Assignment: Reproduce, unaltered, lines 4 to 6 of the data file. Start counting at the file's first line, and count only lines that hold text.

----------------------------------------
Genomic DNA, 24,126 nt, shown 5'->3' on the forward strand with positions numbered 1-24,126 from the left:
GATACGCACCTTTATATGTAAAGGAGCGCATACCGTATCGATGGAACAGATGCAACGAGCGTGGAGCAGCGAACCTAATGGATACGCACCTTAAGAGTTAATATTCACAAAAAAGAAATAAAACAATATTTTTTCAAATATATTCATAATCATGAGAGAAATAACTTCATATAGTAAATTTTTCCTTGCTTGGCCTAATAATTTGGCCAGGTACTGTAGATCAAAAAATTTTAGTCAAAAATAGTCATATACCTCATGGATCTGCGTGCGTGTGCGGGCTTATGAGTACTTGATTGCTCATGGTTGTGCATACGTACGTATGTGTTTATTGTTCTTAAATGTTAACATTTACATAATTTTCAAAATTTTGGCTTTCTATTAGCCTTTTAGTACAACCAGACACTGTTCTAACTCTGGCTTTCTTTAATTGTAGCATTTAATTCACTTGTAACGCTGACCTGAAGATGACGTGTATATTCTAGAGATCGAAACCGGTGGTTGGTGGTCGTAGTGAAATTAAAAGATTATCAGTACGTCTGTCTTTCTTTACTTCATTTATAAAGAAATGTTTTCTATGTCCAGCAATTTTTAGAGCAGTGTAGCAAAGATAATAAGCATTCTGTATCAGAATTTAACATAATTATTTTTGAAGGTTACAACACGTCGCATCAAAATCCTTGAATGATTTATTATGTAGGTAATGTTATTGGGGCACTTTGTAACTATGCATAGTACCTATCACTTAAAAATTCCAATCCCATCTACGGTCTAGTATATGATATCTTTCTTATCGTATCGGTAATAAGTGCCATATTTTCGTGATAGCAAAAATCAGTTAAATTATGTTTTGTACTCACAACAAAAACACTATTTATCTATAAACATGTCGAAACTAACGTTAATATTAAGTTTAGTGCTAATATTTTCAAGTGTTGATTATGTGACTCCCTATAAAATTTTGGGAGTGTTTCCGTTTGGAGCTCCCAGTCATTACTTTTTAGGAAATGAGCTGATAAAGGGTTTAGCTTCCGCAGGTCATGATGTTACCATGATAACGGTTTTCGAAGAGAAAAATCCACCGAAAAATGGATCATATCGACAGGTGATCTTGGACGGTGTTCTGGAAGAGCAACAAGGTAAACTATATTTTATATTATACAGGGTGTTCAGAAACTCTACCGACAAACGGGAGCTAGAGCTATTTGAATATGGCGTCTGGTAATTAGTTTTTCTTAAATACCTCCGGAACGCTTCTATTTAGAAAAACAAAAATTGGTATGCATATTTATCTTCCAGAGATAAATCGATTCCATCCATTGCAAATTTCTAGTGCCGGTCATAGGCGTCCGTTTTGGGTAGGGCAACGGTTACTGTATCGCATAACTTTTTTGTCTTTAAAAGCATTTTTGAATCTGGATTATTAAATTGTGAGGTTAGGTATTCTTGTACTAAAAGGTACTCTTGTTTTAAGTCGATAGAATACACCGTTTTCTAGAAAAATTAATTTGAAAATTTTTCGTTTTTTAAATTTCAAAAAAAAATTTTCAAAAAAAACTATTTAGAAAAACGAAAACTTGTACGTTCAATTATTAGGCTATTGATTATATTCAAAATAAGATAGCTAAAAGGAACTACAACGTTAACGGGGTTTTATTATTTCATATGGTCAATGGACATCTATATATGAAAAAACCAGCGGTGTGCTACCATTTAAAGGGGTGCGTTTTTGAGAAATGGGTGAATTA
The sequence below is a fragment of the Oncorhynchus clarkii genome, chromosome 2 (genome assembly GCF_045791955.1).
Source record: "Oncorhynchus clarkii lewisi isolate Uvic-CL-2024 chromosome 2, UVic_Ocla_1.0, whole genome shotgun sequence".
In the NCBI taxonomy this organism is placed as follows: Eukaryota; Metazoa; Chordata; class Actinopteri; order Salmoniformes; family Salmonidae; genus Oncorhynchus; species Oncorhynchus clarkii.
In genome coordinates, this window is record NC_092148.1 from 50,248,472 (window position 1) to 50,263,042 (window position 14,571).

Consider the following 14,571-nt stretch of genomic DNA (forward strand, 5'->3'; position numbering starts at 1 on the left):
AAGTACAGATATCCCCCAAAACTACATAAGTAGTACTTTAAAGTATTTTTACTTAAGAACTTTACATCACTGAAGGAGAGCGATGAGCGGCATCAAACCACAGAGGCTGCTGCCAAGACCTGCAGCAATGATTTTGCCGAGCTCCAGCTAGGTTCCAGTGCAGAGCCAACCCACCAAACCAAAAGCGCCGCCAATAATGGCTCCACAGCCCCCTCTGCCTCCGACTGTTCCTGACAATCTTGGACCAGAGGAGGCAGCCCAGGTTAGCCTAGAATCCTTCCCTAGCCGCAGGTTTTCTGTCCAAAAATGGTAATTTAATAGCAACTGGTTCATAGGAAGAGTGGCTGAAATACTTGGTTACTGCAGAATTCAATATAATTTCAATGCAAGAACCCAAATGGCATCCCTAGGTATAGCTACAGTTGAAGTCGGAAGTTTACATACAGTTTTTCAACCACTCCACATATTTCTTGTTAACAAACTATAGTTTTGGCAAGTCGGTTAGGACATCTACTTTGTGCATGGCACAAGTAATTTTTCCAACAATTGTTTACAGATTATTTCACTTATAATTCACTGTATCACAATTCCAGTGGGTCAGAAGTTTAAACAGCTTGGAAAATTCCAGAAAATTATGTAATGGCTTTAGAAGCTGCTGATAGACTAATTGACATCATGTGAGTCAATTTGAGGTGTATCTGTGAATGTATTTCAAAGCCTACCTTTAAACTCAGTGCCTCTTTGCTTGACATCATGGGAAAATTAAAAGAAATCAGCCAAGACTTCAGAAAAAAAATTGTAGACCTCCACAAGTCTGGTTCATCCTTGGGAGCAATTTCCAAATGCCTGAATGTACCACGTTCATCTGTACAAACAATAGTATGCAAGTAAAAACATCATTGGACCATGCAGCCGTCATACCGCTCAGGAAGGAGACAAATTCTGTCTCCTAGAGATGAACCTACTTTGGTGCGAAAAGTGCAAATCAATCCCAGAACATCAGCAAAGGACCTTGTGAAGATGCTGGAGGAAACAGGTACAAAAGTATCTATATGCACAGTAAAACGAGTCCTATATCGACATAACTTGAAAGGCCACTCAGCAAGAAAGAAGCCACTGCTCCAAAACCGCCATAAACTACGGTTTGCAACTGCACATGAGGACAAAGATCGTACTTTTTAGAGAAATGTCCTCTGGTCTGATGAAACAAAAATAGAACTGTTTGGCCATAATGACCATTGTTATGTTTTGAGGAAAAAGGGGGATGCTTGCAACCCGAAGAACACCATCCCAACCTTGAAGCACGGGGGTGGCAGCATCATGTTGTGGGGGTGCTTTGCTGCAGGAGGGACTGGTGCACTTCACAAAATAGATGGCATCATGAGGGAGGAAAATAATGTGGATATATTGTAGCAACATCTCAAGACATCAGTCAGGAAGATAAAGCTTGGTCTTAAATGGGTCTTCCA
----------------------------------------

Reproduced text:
Source record: "Oncorhynchus clarkii lewisi isolate Uvic-CL-2024 chromosome 2, UVic_Ocla_1.0, whole genome shotgun sequence".
In the NCBI taxonomy this organism is placed as follows: Eukaryota; Metazoa; Chordata; class Actinopteri; order Salmoniformes; family Salmonidae; genus Oncorhynchus; species Oncorhynchus clarkii.
In genome coordinates, this window is record NC_092148.1 from 50,248,472 (window position 1) to 50,263,042 (window position 14,571).